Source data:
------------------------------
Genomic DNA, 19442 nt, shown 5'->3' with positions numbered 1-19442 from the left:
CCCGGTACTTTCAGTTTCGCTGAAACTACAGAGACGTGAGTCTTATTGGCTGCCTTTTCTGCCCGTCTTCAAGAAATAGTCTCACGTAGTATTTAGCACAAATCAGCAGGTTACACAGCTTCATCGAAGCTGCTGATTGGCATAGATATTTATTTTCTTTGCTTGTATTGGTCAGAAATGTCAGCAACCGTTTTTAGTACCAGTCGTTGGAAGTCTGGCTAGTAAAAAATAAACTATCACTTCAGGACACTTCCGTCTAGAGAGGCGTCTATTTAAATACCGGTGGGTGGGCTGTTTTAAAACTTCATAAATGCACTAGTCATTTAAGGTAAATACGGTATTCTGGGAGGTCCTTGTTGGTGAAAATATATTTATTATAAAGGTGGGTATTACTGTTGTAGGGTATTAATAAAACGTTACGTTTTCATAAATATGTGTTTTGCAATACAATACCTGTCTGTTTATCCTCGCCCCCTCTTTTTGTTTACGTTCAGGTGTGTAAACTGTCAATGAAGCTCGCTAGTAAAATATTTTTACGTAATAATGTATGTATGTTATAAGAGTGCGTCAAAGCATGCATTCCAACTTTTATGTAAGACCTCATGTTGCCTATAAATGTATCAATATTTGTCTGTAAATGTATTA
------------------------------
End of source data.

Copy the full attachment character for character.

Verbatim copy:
Genomic DNA, 19442 nt, shown 5'->3' with positions numbered 1-19442 from the left:
CCCGGTACTTTCAGTTTCGCTGAAACTACAGAGACGTGAGTCTTATTGGCTGCCTTTTCTGCCCGTCTTCAAGAAATAGTCTCACGTAGTATTTAGCACAAATCAGCAGGTTACACAGCTTCATCGAAGCTGCTGATTGGCATAGATATTTATTTTCTTTGCTTGTATTGGTCAGAAATGTCAGCAACCGTTTTTAGTACCAGTCGTTGGAAGTCTGGCTAGTAAAAAATAAACTATCACTTCAGGACACTTCCGTCTAGAGAGGCGTCTATTTAAATACCGGTGGGTGGGCTGTTTTAAAACTTCATAAATGCACTAGTCATTTAAGGTAAATACGGTATTCTGGGAGGTCCTTGTTGGTGAAAATATATTTATTATAAAGGTGGGTATTACTGTTGTAGGGTATTAATAAAACGTTACGTTTTCATAAATATGTGTTTTGCAATACAATACCTGTCTGTTTATCCTCGCCCCCTCTTTTTGTTTACGTTCAGGTGTGTAAACTGTCAATGAAGCTCGCTAGTAAAATATTTTTACGTAATAATGTATGTATGTTATAAGAGTGCGTCAAAGCATGCATTCCAACTTTTATGTAAGACCTCATGTTGCCTATAAATGTATCAATATTTGTCTGTAAATGTATTA